Proposed Atlantic Coast Pipeline
The 600-mile, 42-inch diameter interstate gas transmission pipeline proposed by Dominion Resources and partners in May 2014 and modified in Feb. 2016, crosses the Allegheny and Blue Ridge Mountains from WV to NC, and would require the cutting of a permanently maintained 75-100 ft. swath through 16 miles of the George Washington National Forest in Highland, Bath, and Augusta counties. A road would likely parallel the pipeline. This long, wide industrial zone would severely degrade some of the best remaining, least altered natural landscapes in the Eastern U.S., contained in the GWNF.
The GWNF is the largest National Forest in the east and has the most - and largest - roadless areas. The new ACP route proposed in Feb. 2016, threads its way through the heart of the GWNF, which has the largest concentration of roadless areas on National Forest land in the Eastern United States.
VWC Opposes Pipeline
VWC opposes construction of the pipeline for the following reasons:
1. Long-term detrimental impacts on plant and animal life, especially on the approximately 200 species already known to be endangered, threatened, rare, or declining in the GWNF, through:
3. Passage through “Biodiversity Hot Spots” identified by The Nature Conservancy and through “Ecological Cores” identified by the VA Dept. of Conservation and Recreation;
4. Passage through special areas identified in VWC’s publication, Virginia’s Mountain Treasures in the GWNF.
5. Significant deterioration of nationally known and highly popular recreational features.
6. Increased possibility of hydraulic fracturing and the extreme degradation this would cause.
Virginia's Ecological Cores
Learn more from Dominion Pipeline Monitoring Coalition Story Maps:
Dominion proposes route that avoids Shenandoah Mountain
In Feb. 2016, Dominion proposed a new route for the Atlantic Coast Pipeline that avoids Shenandoah Mountain, Cheat Mountain, and Red Spruce restoration areas in West Virginia. The new route circumvents Shenandoah Mountain by going around its southern end in Bath County and then through the Deerfield Valley to reconnect with Dominion's preferred route at West Augusta. Click on the map below to connect to an interactive map, developed by Dominion Pipeline Monitoring Coalition and Allegheny-Blue Ridge Alliance.
Read about a whole host of problems with the new route, such as plowing through five Special Biological Areas, an Inventoried Roadless Area, an Eligible Recreation River, and much more.
Read statements from:
The Federal Energy Regulatory Commission issued a Draft Environmental Impact Statement for the ACP on Dec. 30, 2016. Public comments are due April 6, 2017.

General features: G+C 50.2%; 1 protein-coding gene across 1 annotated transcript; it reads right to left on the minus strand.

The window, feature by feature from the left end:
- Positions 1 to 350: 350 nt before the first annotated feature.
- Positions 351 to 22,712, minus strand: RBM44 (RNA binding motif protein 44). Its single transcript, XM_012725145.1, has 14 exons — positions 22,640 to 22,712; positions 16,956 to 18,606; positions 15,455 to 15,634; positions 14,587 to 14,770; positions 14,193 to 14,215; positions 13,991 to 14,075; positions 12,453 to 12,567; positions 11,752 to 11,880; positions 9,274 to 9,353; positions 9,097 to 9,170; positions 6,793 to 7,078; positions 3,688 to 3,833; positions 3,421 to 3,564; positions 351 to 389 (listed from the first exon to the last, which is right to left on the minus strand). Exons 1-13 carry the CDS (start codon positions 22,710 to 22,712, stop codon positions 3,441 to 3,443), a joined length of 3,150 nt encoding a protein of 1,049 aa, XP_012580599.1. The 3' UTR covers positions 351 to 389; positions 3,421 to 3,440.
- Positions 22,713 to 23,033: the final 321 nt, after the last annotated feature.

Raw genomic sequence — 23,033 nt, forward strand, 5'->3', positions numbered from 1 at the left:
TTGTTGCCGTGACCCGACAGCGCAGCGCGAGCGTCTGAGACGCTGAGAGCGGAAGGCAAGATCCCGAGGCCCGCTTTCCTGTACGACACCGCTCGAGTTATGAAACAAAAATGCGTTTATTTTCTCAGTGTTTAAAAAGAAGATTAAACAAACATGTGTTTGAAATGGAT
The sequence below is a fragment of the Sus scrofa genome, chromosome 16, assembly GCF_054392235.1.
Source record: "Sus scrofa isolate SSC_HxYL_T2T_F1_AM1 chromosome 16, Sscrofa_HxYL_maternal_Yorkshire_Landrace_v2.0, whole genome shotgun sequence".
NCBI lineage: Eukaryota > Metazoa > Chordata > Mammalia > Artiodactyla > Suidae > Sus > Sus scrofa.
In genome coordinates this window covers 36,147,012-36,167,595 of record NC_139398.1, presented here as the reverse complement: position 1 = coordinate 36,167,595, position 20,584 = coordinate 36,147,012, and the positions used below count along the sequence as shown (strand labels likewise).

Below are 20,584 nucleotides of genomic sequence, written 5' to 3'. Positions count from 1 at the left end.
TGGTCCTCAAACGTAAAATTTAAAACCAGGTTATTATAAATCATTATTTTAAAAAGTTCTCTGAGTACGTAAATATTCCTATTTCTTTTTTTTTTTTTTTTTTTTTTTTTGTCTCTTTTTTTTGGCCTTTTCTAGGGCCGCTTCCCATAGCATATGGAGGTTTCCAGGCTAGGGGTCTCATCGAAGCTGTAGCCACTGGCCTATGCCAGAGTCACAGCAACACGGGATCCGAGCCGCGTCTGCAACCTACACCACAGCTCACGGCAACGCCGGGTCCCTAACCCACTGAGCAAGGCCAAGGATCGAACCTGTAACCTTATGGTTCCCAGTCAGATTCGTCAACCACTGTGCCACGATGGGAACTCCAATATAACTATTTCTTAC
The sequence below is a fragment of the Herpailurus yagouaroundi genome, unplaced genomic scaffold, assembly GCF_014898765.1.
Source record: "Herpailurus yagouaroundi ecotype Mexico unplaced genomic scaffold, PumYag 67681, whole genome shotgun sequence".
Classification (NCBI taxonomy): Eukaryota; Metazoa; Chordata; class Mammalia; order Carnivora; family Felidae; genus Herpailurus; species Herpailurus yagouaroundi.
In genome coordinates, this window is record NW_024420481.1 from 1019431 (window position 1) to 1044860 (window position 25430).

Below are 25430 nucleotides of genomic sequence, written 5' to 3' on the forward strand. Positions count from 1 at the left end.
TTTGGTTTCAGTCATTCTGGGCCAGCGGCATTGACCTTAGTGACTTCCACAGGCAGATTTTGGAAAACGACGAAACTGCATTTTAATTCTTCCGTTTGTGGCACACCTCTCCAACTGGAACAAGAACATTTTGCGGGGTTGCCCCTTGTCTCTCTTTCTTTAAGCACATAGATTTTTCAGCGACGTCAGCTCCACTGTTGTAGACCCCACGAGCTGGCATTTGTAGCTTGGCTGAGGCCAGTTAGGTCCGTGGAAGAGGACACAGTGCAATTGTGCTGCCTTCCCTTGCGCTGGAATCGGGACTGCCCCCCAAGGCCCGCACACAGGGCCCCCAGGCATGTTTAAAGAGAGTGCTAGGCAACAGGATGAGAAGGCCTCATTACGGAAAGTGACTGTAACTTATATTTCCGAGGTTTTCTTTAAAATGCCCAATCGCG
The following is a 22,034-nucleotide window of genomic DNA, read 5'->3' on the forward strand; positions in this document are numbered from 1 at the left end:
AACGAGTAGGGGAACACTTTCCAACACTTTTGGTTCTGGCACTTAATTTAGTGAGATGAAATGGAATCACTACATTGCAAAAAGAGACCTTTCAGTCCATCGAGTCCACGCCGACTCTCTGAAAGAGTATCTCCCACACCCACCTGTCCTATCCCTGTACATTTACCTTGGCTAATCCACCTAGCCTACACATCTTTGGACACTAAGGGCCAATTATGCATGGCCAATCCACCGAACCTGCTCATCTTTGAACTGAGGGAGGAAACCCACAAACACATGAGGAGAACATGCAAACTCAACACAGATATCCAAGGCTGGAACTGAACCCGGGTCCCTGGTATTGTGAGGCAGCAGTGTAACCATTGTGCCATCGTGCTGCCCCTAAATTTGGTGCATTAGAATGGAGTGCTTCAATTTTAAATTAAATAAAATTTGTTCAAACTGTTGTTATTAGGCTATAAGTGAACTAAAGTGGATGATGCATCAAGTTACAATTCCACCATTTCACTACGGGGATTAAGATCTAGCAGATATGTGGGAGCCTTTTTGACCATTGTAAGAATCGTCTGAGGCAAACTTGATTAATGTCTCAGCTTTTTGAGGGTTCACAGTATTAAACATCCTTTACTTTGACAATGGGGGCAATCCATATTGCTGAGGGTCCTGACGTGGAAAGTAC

Pressure to Rush the Process
Dominion and FERC asked for an expedited timetable for review. The USFS initially pushed back, saying they needed more time to gather all enough information for responsible decision.
Dreaded ACP application filed on Sept. 18, 2015
The dreaded application for the Atlantic Coast Pipeline was filed with FERC on Sept. 18. The ACP route has many problems as it passes through the George Washington National Forest, which are detailed in VWC's rationale for opposition. One major problem is that the pipeline route passes over Shenandoah Mountain through Cow Knob Salamander habitat, which is protected by a Conservation Agreement signed in 1994 by the USFS and US Fish & Wildlife. GWNF Forest Supervisor Tom Speaks sent a letter to FERC on Sept. 17 asserting that the ACP is not in compliance with the Conservation Agreement for this species which is "at high risk for extinction or extirpation." Supervisor Speaks added that "project effects on Cow Knob and Cheat Mountain salamanders must be avoided and cannot be mitigated."
USFS rejects ACP route over Shenandoah Mountain
on Jan. 19, 2016
On Jan. 19, 2016, the Regional Foresters for the Southern and Eastern Regions sent a letter to ACP saying the proposed route does not meet minimal criteria for a special use permit and that ACP should develop a new alternative that avoids Shenandoah Mountain and Cow Knob Salamander habitat. Even tunneling under Shenandoah Mountain would still endanger the Cow Knob Salamander.
Environmental Impact Statement
FERC issued a Final Environmental Impact Statement for the ACP by the on July 21, 2017.
A Big Blow: Forest Service Issues Draft Decision
On July 21, 2017, The Forest Service Issued a Draft Decision to Permit the Atlantic Coast Pipeline Project on National Forests in West Virginia and Virginia. The draft decision calls for amending the forest plans for the GWNF and Monongahela to exempt the ACP from relevant standards. This was a real reversal in direction that was very disappointing.
SELC Files Objection
On Sept. 5, 2017, The Southern Environmental Law Center filed an objection to the Forest Service's draft decision to permit the Atlantic Coast Pipeline. The objection was filed on behalf of VWC and several other organizations.
The Ball is in Virginia DEQ's Court
Virginia DEQ has the ability to deny a 501 certification for the Atlantic Coast Pipeline. North Carolina and West Virginia have both held back on granting 501 certification. What will Virginia do?